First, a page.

On October 29, 2012, Hurricane Sandy caused extensive damage to low-lying coastal areas of Nassau and Suffolk Counties, Brooklyn, and Queens, destroying or severely damaging thousands of area homes and other structures by ocean and bay storm surges. Hundreds of thousands of residents were left without electric power for periods of time ranging up to several weeks while the damage was being repaired. The slow-moving "Superstorm Sandy" (so-nicknamed because it merged with a nor'easter before it made landfall) caused 90% of Long Island households to lose power and an estimated $18 billion in damages in Nassau and Suffolk Counties alone.[54][55] The storm also had a devastating impact on coastal communities in the Brooklyn and Queens portions of the island, including Coney Island in Brooklyn and the Rockaway Peninsula in Queens, although estimates of monetary damages there are usually calculated as part of the overall losses suffered in New York City as a whole. When allowance is made for inflation, the extent of Sandy's damages is second only to that of those caused by the 1938 Long Island Express. Although a lower central pressure was recorded in Sandy, the National Hurricane Center estimates that the 1938 hurricane had a lower pressure at landfall.[56][57] Hurricane Sandy and its profound impacts have prompted the discussion of constructing seawalls and other coastal barriers around the shorelines of Long Island and New York City to minimize the risk of destructive consequences from another such event in the future.[58][59]

Climate data for Islip, New York (Long Island MacArthur Airport), 1981–2010 normals,[lower-alpha 1] extremes 1963–present
Month Jan Feb Mar Apr May Jun Jul Aug Sep Oct Nov Dec Year
Record high °F (°C) 69
Mean maximum °F (°C) 57.3
Average high °F (°C) 38.0
Average low °F (°C) 23.3
Mean minimum °F (°C) 6.3
Record low °F (°C) −8
Average precipitation inches (mm) 3.64
Average snowfall inches (cm) 6.7
Average precipitation days (≥ 0.01 in) 11.0 9.1 10.5 11.3 11.1 10.1 9.1 8.5 8.6 8.5 10.3 10.8 118.9
Average snowy days (≥ 0.1 in) 3.7 3.4 2.3 0.3 0 0 0 0 0 0 0.2 2.4 12.3
Source: NOAA[60][61]

Additional islands

Several smaller islands, though geographically distinct, are in proximity to Long Island and are often grouped with it. These islands include Fire Island, the largest of the outer barrier islands that parallels the southern shore of Long Island for approximately 31 miles (50 km); Plum Island, which was home to the Plum Island Animal Disease Center, a biological weapons research facility; as well as Robins Island, Gardiners Island, Fishers Island, Long Beach Barrier Island, Jones Beach Island, Great Gull Island, Little Gull Island, and Shelter Island.


One of numerous Chinatowns in Brooklyn (布魯克林華埠) (above)[67] and Chinatowns in Queens (在皇后區唐人街) (below). Chinese Americans constitute the fastest-growing nationality on Long Island (numbering half a million[68]), and in New York State,[69][70][71][72] with large-scale Chinese immigration continuing into Long Island and the New York City region, home to the largest metropolitan Chinese population outside of Asia.[73][74] The Long Island Koreatown (롱 아일랜드 코리아타운) sprawls eastward of the Flushing Chinatown (法拉盛華埠) in Queens and into Nassau County.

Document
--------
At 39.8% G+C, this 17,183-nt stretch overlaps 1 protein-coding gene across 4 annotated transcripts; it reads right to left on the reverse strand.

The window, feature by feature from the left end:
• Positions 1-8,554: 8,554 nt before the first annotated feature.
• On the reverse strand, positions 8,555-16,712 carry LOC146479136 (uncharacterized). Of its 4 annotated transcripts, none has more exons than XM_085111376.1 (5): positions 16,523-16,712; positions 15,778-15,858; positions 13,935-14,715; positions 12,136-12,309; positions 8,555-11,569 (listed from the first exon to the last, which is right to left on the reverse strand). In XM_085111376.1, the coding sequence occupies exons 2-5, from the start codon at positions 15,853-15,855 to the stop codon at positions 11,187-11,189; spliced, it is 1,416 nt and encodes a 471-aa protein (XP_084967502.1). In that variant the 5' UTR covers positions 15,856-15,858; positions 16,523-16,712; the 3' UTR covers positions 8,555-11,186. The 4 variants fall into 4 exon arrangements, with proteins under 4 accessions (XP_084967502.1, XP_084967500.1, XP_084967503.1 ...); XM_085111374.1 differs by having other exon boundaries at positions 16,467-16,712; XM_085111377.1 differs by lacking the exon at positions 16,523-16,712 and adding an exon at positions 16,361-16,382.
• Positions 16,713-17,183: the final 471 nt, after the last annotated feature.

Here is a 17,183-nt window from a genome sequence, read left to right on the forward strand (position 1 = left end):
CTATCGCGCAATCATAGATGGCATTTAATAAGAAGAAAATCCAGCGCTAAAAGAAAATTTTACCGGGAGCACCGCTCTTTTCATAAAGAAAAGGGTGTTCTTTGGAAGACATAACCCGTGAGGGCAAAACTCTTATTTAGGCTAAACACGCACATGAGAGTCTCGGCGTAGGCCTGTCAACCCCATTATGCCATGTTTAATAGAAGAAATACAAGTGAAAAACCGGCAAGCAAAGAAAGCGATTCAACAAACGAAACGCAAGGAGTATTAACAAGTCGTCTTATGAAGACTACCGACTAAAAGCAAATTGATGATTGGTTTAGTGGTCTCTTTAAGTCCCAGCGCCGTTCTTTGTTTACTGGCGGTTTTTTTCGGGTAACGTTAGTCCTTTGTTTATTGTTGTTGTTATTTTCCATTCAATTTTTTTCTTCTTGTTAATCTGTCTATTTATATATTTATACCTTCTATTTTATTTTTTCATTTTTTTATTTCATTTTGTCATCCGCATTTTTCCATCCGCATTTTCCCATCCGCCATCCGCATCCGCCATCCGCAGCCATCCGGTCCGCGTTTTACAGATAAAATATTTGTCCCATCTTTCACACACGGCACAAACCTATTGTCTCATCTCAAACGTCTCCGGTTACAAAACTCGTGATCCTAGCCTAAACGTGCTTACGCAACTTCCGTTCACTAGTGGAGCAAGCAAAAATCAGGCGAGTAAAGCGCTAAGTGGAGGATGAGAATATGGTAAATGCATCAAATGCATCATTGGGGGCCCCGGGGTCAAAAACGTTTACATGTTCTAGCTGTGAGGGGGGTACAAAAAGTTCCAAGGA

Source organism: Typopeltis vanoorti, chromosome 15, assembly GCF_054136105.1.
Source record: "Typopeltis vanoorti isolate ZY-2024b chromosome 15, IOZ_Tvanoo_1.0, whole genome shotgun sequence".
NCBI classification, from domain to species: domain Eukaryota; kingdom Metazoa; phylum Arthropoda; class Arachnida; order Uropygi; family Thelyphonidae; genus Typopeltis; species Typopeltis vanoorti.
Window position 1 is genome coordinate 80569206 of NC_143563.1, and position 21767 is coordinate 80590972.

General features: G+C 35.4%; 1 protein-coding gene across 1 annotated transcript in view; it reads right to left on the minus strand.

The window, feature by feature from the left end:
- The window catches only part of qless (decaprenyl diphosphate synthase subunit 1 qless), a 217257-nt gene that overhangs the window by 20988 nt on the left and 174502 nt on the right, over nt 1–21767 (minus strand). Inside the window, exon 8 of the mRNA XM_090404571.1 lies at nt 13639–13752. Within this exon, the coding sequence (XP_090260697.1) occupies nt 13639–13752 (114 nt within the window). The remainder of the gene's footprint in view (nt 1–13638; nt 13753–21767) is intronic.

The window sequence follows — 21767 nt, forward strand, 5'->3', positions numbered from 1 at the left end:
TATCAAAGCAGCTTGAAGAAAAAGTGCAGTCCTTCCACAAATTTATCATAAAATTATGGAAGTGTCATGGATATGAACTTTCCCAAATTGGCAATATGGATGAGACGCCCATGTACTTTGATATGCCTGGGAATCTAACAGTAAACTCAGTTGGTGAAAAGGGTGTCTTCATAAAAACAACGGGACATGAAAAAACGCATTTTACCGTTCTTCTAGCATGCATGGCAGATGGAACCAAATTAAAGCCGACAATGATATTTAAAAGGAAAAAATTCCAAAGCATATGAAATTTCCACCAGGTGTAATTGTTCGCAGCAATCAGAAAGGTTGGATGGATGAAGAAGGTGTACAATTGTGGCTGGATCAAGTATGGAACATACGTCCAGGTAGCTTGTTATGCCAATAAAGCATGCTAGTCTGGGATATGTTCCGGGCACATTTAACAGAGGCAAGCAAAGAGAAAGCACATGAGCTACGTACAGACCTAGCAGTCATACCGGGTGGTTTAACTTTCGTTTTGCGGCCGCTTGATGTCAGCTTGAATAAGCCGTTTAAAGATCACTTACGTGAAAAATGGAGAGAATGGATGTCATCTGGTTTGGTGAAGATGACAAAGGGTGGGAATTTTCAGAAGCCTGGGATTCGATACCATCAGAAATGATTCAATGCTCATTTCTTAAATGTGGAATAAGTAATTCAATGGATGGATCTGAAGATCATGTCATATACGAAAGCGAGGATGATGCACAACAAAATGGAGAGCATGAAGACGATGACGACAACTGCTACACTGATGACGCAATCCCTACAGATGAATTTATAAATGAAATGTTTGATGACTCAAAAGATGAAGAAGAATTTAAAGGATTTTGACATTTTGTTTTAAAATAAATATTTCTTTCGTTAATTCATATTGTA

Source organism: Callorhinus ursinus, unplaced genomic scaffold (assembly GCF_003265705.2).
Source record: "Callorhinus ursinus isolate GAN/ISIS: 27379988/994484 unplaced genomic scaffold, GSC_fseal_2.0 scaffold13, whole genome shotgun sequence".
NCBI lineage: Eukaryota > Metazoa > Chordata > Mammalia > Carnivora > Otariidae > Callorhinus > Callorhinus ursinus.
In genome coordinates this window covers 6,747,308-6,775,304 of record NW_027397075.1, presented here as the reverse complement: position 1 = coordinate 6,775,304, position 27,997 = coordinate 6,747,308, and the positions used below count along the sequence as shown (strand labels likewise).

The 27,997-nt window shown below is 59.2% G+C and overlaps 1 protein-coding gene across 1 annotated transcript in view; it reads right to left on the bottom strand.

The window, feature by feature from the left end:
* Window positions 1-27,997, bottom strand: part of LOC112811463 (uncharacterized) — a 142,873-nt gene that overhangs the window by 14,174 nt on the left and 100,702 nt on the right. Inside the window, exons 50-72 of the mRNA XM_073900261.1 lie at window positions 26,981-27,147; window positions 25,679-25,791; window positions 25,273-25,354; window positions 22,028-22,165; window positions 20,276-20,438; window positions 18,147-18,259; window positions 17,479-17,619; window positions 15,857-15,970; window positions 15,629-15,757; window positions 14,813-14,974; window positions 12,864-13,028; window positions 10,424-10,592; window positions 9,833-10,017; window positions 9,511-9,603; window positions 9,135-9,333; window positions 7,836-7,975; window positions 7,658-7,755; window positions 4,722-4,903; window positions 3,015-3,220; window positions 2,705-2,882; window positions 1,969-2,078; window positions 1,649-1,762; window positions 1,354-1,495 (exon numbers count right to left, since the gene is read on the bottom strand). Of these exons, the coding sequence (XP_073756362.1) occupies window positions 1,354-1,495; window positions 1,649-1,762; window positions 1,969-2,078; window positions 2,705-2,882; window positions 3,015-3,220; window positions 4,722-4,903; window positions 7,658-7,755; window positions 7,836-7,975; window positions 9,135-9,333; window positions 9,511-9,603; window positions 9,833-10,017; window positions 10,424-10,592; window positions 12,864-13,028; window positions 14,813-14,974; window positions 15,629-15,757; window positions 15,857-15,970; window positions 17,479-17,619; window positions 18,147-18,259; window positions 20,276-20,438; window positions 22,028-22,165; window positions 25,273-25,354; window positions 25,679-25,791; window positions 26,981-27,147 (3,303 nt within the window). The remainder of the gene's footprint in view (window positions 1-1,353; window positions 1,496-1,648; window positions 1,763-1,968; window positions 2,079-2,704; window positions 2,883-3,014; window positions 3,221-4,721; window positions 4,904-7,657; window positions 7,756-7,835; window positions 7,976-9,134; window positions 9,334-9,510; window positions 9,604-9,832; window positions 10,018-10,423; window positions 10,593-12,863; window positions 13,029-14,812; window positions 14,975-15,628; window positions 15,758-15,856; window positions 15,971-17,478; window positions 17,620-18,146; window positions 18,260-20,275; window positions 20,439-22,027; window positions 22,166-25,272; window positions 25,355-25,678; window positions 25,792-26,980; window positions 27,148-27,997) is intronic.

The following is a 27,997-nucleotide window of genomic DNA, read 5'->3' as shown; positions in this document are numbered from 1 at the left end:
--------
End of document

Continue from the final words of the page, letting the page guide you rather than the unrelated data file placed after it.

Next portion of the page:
Historical population
Est. 20177,869,820[9][10][11][12]4.0%

Long Island is one of the most densely populated regions in the United States. As of the United States 2010 Census, the total population of all four counties of Long Island was 7,568,304, which was 39% of the population of the State of New York. As of 2017, the proportion of New York City residents living on Long Island had risen to 58%, given the 5,007,353 residents living in Brooklyn or Queens.[2] Furthermore, the proportion of New York State's population residing on Long Island has also been increasing, with Long Island's Census-estimated population increasing 4.0% since 2010, to 7,869,820 in 2017, representing 39.6% of New York State's Census-estimated 2017 population of 19,849,399[75] and with a population density of 5,617.3 inhabitants per square mile (2,168.9/km2) on Long Island. Long Island's population is greater than 37 of the 50 U.S. states.

As of the 2010 census, the combined population of Nassau and Suffolk Counties was 2,832,882 people; Suffolk County's share being 1,493,350 and Nassau County's 1,339,532. Nassau County had a larger population for decades, but Suffolk County surpassed it in the 1990 census as growth and development continued to spread eastward. As Suffolk County has more than three times the land area of Nassau County, the latter still has a much higher population density and is growing faster in the 21st century, given its proximity to New York City. According to the U.S. Census Bureau's 2008 American Community Survey, Nassau and Suffolk Counties had the 10th and 26th highest median household incomes in the nation, respectively.[76]

Population figures from the U.S. Census Bureau Census 2010[77] show that whites are the largest racial group in all four counties, and are in the majority in Nassau and Suffolk Counties. In 2002, The New York Times cited a study by the non-profit group ERASE Racism, which determined that Nassau and Suffolk Counties constitute the most racially segregated suburbs in the United States.[78]

In contrast, Queens is the most ethnically diverse county in the United States and the most diverse urban area in the world.[79][80]